In the preface to his book Reading for the Plot, Peter Brooks defines plot as “the design and intention of narrative, what shapes a story and gives it a certain direction or intent of meaning” (Brooks xi). Applying this definition of plot to Alice in Wonderland leads to questions such as, what is the intention of this text, where does the plot go, and what specifically drives the story to go in a particular direction? A psychoanalytic approach could be taken as well, especially given the text’s suggestion that all of Alice’s adventures were a dream (Carroll 102). If Wonderland is simply a dream, what does that reveal about Alice’s “internal energies and tensions, compulsions, resistances, and desires” (Brooks xiv)?
Brooks also claims that for nineteenth-century texts, “plots were a viable and necessary way of organizing and interpreting the world, and that in working out and working through plots, as writers and readers, they were engaged in a prime, irreducible act of understanding how human life acquires meaning” (Brooks xii). The plot of Alice in Wonderland is episodic, with each chapter consisting of a short, fairly self-contained story; this episodic nature helps the story move in a dreamlike way, as Alice moves from one adventure to another rather than tracing a complex plot from the beginning of the text to the end. The plot follows Alice as she wanders around Wonderland, trying to “organize and interpret” this confusing world, and the readers see her attempts to make sense of the confusion through her eyes. To take a psychoanalytic approach, the novel’s plot seems to focus on Alice’s place as a child trying to fit into and understand the adult world, which manifests itself as Wonderland in her dream. The text, and Alice’s subconscious, are focused on trying to understand this world where the rules (if there are any) don’t make sense. The conversation between Alice and the Cheshire Cat offers an insight into the way Alice might consider the adult world:
“‘But I don’t want to go among mad people,’ Alice remarked.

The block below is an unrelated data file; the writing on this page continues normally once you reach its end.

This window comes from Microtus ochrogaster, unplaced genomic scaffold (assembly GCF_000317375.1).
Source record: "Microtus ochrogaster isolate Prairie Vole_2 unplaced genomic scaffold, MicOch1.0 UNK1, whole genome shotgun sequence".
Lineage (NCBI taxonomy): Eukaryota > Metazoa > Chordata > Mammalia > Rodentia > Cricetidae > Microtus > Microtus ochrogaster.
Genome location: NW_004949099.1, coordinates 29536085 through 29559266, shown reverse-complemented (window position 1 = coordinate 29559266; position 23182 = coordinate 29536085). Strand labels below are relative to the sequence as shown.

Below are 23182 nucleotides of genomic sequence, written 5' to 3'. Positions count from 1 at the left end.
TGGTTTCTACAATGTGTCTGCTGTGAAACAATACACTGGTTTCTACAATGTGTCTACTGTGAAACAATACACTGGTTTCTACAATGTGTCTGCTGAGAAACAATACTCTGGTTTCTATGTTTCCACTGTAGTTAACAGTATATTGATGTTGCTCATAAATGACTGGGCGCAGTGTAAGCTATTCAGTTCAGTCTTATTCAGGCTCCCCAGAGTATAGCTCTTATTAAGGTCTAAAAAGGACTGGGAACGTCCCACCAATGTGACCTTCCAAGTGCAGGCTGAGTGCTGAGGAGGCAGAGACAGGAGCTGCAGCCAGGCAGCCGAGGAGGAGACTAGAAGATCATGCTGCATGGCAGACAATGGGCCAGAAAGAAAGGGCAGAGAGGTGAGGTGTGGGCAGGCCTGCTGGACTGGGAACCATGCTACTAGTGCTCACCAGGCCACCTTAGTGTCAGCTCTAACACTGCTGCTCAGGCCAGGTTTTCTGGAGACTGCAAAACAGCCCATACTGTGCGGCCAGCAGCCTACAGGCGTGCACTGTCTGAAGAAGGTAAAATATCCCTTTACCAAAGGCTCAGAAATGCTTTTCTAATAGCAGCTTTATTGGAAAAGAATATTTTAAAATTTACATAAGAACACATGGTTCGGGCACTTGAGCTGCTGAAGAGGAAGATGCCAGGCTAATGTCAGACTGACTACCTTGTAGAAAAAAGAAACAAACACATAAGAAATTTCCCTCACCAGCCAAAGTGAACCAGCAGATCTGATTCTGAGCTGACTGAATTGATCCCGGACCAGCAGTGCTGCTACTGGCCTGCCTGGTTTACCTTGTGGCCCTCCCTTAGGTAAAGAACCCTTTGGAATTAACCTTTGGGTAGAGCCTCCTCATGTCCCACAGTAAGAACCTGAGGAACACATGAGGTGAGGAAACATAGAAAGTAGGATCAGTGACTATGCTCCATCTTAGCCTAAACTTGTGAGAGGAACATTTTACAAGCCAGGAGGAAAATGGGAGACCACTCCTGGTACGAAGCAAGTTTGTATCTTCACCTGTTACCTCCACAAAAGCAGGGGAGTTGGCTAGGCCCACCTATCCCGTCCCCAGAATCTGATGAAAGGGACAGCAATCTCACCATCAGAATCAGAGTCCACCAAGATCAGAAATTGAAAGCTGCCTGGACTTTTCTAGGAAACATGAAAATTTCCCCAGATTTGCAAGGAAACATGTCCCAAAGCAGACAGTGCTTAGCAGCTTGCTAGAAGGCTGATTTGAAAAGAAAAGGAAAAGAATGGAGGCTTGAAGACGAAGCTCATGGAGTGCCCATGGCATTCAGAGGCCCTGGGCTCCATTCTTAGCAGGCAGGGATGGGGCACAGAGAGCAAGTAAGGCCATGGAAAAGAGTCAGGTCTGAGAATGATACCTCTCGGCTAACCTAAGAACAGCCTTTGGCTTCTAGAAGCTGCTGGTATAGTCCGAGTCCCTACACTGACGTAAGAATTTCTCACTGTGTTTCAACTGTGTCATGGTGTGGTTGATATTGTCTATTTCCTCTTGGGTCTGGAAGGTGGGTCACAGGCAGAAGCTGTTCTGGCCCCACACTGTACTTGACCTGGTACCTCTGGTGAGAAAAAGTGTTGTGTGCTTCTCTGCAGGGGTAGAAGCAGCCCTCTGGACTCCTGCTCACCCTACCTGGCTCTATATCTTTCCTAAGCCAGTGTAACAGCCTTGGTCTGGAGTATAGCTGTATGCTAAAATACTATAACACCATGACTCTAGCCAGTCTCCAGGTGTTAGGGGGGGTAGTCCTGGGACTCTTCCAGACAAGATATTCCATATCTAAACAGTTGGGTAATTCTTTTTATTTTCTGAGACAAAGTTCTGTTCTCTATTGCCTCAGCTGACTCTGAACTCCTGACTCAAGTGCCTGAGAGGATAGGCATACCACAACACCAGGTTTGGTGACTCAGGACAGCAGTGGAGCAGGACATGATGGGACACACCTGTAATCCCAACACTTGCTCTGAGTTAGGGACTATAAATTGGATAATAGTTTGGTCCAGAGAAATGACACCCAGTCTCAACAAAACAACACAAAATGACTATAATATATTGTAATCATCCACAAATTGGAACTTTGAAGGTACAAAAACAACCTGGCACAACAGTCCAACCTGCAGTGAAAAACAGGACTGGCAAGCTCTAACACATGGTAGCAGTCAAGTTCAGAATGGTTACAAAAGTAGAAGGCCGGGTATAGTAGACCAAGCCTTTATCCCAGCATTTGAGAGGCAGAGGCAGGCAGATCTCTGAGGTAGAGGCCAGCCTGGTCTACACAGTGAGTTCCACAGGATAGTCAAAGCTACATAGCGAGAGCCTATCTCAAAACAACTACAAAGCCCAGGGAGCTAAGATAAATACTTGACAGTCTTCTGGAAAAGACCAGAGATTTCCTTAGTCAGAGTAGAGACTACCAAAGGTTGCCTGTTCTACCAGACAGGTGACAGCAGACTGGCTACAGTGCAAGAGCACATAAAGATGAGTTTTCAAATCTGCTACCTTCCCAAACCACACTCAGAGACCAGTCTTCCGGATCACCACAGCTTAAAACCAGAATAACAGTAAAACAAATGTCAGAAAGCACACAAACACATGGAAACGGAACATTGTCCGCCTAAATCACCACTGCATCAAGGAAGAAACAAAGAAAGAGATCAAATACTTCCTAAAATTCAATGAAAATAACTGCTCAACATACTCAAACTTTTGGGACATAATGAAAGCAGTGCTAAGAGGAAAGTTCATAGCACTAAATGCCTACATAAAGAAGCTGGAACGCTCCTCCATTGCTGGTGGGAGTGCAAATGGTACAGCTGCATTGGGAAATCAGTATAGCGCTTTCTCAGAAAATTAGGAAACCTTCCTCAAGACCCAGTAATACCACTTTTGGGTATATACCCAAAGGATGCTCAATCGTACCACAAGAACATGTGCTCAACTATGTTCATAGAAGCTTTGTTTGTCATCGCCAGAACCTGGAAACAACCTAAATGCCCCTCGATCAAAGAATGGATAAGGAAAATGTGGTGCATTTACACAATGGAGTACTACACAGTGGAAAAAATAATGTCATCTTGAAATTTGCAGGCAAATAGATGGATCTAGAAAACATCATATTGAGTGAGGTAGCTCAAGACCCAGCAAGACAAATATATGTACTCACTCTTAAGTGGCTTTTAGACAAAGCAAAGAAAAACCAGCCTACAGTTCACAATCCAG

‘Oh, you can’t help that,’ said the Cat: ‘we’re all mad here. I’m mad. You’re mad.’
‘How do you know I’m mad?’ said Alice.
‘You must be,’ said the Cat, ‘or you wouldn’t have come here.’” (Carroll 50)
This bit of dialogue reveals both what Alice thinks of adults and her own anxieties about growing up. She doesn’t want to “go among mad people,” but nevertheless she finds herself among them, and therefore she must be mad too. Alice’s anxieties about her age and size can be found all throughout the text; another place where they’re particularly evident is when she finds herself stuck inside the White Rabbit’s house, and debates with herself whether childhood or adulthood is better:
“‘But then,’ thought Alice, ‘shall I never get any older than I am now? That’ll be a comfort, one way – never to be an old woman – but then – always to have lessons to learn! Oh, I shouldn’t like that!’” (Carroll 26)
In this passage, Alice conflates “growing up” with “growing older” and “growing in size.” I would argue that the growing and shrinking she experiences throughout the text can be read as her struggling to balance between adulthood and childhood; this struggle is emphasized time and time again in the novel, through the way she tries to make sense of Wonderland/the adult world and its inhabitants.
Carroll, Lewis. Alice’s Adventures in Wonderland & Through the Looking-Glass. Bantam Dell, 2006.
Brooks, Peter. Reading for the Plot: Design and Intention in Narrative. Harvard University Press, 1984.